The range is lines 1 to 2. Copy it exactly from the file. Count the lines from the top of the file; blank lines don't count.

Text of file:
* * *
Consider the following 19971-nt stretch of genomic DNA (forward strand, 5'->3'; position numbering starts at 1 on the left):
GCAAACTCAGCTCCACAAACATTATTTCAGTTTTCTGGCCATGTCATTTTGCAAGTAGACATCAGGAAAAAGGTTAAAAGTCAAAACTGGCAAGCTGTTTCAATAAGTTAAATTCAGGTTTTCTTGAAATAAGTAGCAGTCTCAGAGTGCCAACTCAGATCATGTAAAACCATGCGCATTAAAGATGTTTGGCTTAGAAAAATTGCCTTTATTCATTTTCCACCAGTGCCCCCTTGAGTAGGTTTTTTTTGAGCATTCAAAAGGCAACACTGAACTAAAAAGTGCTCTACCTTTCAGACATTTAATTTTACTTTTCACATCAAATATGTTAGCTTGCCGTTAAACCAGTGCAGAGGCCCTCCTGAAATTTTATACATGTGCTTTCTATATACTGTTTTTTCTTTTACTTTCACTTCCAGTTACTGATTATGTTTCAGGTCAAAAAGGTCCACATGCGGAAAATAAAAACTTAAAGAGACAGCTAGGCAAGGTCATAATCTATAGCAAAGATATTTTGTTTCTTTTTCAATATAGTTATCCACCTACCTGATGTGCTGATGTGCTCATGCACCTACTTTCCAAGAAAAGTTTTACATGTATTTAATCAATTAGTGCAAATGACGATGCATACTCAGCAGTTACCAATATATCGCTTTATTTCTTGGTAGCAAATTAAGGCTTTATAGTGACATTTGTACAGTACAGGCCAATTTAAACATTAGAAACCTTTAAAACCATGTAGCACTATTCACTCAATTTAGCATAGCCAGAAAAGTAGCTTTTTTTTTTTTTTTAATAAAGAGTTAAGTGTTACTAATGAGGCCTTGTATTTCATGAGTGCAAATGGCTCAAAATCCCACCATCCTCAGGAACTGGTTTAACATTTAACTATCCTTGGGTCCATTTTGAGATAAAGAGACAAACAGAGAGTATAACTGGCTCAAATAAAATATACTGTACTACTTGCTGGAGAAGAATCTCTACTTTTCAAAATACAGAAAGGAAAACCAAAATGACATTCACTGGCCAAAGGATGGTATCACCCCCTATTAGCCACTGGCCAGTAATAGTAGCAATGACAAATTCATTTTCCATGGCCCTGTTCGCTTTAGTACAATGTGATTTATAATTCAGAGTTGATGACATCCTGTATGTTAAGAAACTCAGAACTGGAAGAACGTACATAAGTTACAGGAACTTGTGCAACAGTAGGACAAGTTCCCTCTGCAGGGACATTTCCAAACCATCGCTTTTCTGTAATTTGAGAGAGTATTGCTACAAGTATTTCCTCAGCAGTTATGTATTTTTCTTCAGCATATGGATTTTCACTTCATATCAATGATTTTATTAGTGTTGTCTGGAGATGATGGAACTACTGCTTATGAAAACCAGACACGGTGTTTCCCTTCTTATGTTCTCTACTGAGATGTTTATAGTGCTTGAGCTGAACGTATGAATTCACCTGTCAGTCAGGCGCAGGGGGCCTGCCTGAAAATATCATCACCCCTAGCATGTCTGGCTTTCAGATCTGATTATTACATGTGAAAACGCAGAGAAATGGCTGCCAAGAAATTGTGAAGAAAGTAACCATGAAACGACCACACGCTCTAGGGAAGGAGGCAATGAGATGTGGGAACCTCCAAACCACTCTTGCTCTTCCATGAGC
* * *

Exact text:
Consider the following 19971-nt stretch of genomic DNA (forward strand, 5'->3'; position numbering starts at 1 on the left):
GCAAACTCAGCTCCACAAACATTATTTCAGTTTTCTGGCCATGTCATTTTGCAAGTAGACATCAGGAAAAAGGTTAAAAGTCAAAACTGGCAAGCTGTTTCAATAAGTTAAATTCAGGTTTTCTTGAAATAAGTAGCAGTCTCAGAGTGCCAACTCAGATCATGTAAAACCATGCGCATTAAAGATGTTTGGCTTAGAAAAATTGCCTTTATTCATTTTCCACCAGTGCCCCCTTGAGTAGGTTTTTTTTGAGCATTCAAAAGGCAACACTGAACTAAAAAGTGCTCTACCTTTCAGACATTTAATTTTACTTTTCACATCAAATATGTTAGCTTGCCGTTAAACCAGTGCAGAGGCCCTCCTGAAATTTTATACATGTGCTTTCTATATACTGTTTTTTCTTTTACTTTCACTTCCAGTTACTGATTATGTTTCAGGTCAAAAAGGTCCACATGCGGAAAATAAAAACTTAAAGAGACAGCTAGGCAAGGTCATAATCTATAGCAAAGATATTTTGTTTCTTTTTCAATATAGTTATCCACCTACCTGATGTGCTGATGTGCTCATGCACCTACTTTCCAAGAAAAGTTTTACATGTATTTAATCAATTAGTGCAAATGACGATGCATACTCAGCAGTTACCAATATATCGCTTTATTTCTTGGTAGCAAATTAAGGCTTTATAGTGACATTTGTACAGTACAGGCCAATTTAAACATTAGAAACCTTTAAAACCATGTAGCACTATTCACTCAATTTAGCATAGCCAGAAAAGTAGCTTTTTTTTTTTTTTTAATAAAGAGTTAAGTGTTACTAATGAGGCCTTGTATTTCATGAGTGCAAATGGCTCAAAATCCCACCATCCTCAGGAACTGGTTTAACATTTAACTATCCTTGGGTCCATTTTGAGATAAAGAGACAAACAGAGAGTATAACTGGCTCAAATAAAATATACTGTACTACTTGCTGGAGAAGAATCTCTACTTTTCAAAATACAGAAAGGAAAACCAAAATGACATTCACTGGCCAAAGGATGGTATCACCCCCTATTAGCCACTGGCCAGTAATAGTAGCAATGACAAATTCATTTTCCATGGCCCTGTTCGCTTTAGTACAATGTGATTTATAATTCAGAGTTGATGACATCCTGTATGTTAAGAAACTCAGAACTGGAAGAACGTACATAAGTTACAGGAACTTGTGCAACAGTAGGACAAGTTCCCTCTGCAGGGACATTTCCAAACCATCGCTTTTCTGTAATTTGAGAGAGTATTGCTACAAGTATTTCCTCAGCAGTTATGTATTTTTCTTCAGCATATGGATTTTCACTTCATATCAATGATTTTATTAGTGTTGTCTGGAGATGATGGAACTACTGCTTATGAAAACCAGACACGGTGTTTCCCTTCTTATGTTCTCTACTGAGATGTTTATAGTGCTTGAGCTGAACGTATGAATTCACCTGTCAGTCAGGCGCAGGGGGCCTGCCTGAAAATATCATCACCCCTAGCATGTCTGGCTTTCAGATCTGATTATTACATGTGAAAACGCAGAGAAATGGCTGCCAAGAAATTGTGAAGAAAGTAACCATGAAACGACCACACGCTCTAGGGAAGGAGGCAATGAGATGTGGGAACCTCCAAACCACTCTTGCTCTTCCATGAGC